Once upon a time, our community thought it was very important to save our skills. Not only save them but grow new skills as well. Our heritage buildings and machines from the past record the detail produced by the skilled workers of The Industrial Revolution.
Skills in Building
As the gold rush brought many people to Australia, the buildings constructed had to be fit for purpose and also pleasing to look at. There was a rapid expansion of railway transportation to move people and goods. With the wealth now available to the government, new, impressive railway stations were built on the Victorian goldfields. Attention to detail was important from the design process, through the building process, to the finished product.
Mathematics skills are used when drafting the plan of a building. This is to calculate how much material will be needed to build walls to the required width, thickness and height. The strength and spacing for supporting beams for floor and roof is also calculated for the materials to be used.
Laying slate tiles requires special skills, as does making and fitting curved metal panels onto domes.
Carpenters and joiners have skills in handling timber. They can identify the grain and type of timber and know the best way to use it for strength and decoration.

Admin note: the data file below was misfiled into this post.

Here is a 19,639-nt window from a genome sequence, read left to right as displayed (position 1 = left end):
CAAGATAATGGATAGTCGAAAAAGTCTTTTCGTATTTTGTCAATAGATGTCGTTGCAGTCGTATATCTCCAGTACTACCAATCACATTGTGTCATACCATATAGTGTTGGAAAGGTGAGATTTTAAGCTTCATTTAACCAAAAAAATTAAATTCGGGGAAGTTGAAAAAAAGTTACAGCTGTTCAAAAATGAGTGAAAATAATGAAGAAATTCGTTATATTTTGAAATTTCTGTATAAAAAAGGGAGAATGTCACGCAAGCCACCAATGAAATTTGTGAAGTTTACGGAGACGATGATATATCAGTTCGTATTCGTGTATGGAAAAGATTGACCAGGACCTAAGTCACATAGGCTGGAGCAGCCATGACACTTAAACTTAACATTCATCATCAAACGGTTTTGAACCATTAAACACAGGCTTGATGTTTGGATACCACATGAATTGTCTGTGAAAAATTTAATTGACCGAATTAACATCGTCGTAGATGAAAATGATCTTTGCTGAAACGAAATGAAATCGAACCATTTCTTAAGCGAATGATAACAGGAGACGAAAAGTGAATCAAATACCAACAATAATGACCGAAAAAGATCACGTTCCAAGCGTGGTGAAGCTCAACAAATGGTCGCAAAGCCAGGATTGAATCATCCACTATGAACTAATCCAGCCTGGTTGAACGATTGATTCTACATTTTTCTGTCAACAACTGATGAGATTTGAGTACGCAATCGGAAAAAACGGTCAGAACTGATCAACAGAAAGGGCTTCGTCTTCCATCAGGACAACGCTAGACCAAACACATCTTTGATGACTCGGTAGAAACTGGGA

Designing and constructing decorative lead light window panes is another specialist skill displayed in many older buildings.
Complex decorative shapes can be made in cast iron by a skilled tradesman.
Skills in Engineering
Cast iron was used to make implements and machines for specific purposes, like water hydrants. A skilled plumber installed the hydrant that a skilled metal worker had made. Platform scales had to be accurate when weighing goods for transport, as charges were calculated by weight.
Then the railway tracks had to be made and laid down, with skilled surveyors assessing where they would go.
Skilled engineers designed and built the locomotives, wagons and carriages which would operate on the tracks.
Save Our Skills
There are still some community organizations which are working to save our skills by passing them on to a younger generation. These tend to be run by volunteers giving their time and expertise to anyone who is willing to learn. Yet some of the skills being shared have been modified to serve a different purpose, one which is more relevant to industry today. Automation is the process of programming machines to do the manual labor humans used to do. A thorough understanding of the skills involved is needed to do this successfully.